Harold Amos, the Maude and Lillian Presley Professor of Microbiology and Molecular Genetics Emeritus at Harvard Medical School (HMS), died Feb. 26. He was 84.

A faculty member for nearly 50 years, Amos made significant research contributions to the fields of animal cell culture, bacterial metabolism, and animal and bacterial virology. He was the first African American to chair a department at the Medical School and is remembered by generations of students and colleagues as an extraordinarily dedicated and caring teacher and mentor as well as a staunch advocate for minorities in biomedical science.

A native of Pennsauken, N.J., Amos graduated from Springfield College in Springfield, Mass., in 1941. He had gone there on an academic scholarship, something few African Americans received at that time. He served in the U.S. Army Quartermaster Corps in Europe during World War II. Following his military service, he earned an M.A. from Harvard, then received his Ph.D. from the Harvard Medical School Division of Medical Sciences in 1952. From 1951 to 1952, he was a Fulbright scholar at the Pasteur Institute in Paris and, in 1954, he joined the Medical School faculty as an instructor in the Department of Bacteriology and Immunology. From 1968 until 1971, and again from 1975 until 1978, he served as chair of the department (now called the Department of Microbiology and Molecular Genetics). He was named the Maude and Lillian Presley Professor of Microbiology and Molecular Genetics in 1975 and became emeritus in 1988. He also served as chairman of the Division of Medical Sciences from 1971 until 1975, and from 1978 until 1988. Amos received an honorary Sc.D. degree from Harvard in 1996.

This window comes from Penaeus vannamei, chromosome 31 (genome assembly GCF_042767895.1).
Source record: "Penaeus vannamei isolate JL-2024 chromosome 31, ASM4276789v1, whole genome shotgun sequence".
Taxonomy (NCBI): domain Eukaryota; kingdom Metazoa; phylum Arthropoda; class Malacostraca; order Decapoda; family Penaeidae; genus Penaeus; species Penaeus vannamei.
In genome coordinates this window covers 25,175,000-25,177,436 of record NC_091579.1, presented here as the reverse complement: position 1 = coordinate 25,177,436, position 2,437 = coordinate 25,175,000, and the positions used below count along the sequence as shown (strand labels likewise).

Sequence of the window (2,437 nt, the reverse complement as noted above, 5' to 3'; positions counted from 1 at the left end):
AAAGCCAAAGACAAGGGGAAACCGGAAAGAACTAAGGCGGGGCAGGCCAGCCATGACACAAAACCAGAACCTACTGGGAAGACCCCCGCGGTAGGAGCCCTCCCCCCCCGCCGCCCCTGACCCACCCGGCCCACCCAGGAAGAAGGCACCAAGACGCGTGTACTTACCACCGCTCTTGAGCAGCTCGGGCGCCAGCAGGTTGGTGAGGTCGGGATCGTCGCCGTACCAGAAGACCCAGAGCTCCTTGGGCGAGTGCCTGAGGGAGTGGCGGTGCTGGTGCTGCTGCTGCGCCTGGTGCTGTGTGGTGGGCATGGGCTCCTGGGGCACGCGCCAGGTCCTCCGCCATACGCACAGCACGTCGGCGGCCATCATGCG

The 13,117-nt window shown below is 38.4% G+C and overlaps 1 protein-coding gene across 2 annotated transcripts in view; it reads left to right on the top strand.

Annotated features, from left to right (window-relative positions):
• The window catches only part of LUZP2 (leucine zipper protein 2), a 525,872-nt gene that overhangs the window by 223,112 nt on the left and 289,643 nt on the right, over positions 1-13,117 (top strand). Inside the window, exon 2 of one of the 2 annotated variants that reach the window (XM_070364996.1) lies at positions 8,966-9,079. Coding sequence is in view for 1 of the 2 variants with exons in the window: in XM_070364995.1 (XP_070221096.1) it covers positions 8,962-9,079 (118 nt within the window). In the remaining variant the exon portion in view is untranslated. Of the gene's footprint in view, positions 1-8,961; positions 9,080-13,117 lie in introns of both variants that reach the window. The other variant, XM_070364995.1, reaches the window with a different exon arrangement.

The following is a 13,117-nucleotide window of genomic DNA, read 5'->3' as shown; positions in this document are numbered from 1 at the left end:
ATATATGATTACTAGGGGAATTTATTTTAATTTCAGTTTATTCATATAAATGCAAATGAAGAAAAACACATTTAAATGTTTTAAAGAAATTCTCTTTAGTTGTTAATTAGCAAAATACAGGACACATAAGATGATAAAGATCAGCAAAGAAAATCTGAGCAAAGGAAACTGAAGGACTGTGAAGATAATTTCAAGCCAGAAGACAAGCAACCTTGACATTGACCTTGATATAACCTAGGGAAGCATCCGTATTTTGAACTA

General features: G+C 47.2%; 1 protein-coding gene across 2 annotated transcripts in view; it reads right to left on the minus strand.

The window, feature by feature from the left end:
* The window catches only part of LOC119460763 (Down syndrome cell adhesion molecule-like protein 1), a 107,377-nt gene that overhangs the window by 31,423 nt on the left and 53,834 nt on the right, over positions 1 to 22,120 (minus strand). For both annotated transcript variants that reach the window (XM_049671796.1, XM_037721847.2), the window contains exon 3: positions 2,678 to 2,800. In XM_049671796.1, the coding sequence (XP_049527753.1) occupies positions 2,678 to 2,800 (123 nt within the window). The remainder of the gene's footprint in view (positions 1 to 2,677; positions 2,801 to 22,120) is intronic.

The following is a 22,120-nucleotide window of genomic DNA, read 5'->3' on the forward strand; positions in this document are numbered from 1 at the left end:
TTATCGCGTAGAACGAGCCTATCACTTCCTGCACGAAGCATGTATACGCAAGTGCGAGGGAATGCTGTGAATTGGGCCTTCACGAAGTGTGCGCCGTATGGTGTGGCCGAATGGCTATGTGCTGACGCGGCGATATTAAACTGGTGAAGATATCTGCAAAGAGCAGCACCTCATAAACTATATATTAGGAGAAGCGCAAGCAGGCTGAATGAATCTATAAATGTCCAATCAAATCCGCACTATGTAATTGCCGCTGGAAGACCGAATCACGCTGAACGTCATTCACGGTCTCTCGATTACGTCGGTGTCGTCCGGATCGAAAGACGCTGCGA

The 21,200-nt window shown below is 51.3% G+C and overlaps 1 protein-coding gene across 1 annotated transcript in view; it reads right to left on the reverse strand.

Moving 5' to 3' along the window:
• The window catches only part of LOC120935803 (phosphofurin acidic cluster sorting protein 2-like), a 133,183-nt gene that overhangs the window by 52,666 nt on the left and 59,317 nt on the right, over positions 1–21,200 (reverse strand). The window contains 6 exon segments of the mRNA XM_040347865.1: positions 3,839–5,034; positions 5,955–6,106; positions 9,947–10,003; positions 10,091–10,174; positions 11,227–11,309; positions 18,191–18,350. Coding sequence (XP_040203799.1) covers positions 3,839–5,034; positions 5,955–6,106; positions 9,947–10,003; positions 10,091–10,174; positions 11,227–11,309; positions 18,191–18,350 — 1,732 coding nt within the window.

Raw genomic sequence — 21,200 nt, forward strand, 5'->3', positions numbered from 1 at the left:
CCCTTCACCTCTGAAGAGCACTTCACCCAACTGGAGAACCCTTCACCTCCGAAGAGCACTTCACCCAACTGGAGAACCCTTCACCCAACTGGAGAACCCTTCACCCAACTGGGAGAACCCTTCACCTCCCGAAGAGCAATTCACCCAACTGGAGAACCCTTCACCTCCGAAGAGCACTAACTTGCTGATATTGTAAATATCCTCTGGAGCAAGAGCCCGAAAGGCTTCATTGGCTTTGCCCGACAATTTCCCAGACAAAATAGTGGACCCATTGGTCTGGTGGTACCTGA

“Dr. Amos has been an inspiration, mentor, and career counselor for young scientists and physicians-in-training for decades,” said John Mekalanos, chair of the Department of Microbiology and Molecular Genetics. “He has been the consummate teacher: available, approachable, knowledgeable, and wise. Members of the Department of Microbiology and Molecular Genetics are forever grateful that Harold Amos has been our adviser, colleague, teacher, and friend.”

Amos devoted much of his time and effort to supporting and encouraging minorities in biomedical science and medicine. He supported the establishment of the Hinton-Wright Society in 1983, a graduate student body at the Medical School and Harvard School of Dental Medicine that supports and encourages minority scientists in the Boston medical community. In 1999, he was awarded the first annual Harold Amos Faculty Diversity Award for his continuous contributions to diversity efforts at the Schools.

On the national level, for more than a decade he directed the Minority Medical Faculty Development Program of the Robert Wood Johnson Foundation, and he was instrumental in creating minority programs at the National Institutes of Health and the Federation of American Societies for Experimental Biology. In 2001, the Harold Amos Fund, an endowed graduate student fellowship for students in the Department of Microbiology and Molecular Genetics, was established by his many friends and former students.

Amos was one of the first two recipients of the Dr. Charles R. Drew World Medical Prize, awarded by Howard University to distinguished minority biomedical scientists. He was also awarded the Public Welfare Medal of the National Academy of Sciences in 1995, a doctor of science honorary degree from Harvard University in 1996, and a Harvard University Graduate School of Arts and Sciences Centennial Medal in 2000. He was a fellow of the American Academy of Arts and Sciences, and in 1991 was elected a fellow of the American Association for the Advancement of Science and a member of the Institute of Medicine.

He also served on the President’s Cancer Panel and the National Cancer Advisory Board, and for more than 30 years served in various leadership positions with the American Cancer Society.

He is survived by one brother and four sisters, Howard R. Amos, Iola Thomas, Joyce Hester, Florine Williams, and Margaret Johnson. His family resides in New Jersey.

A memorial service is being planned.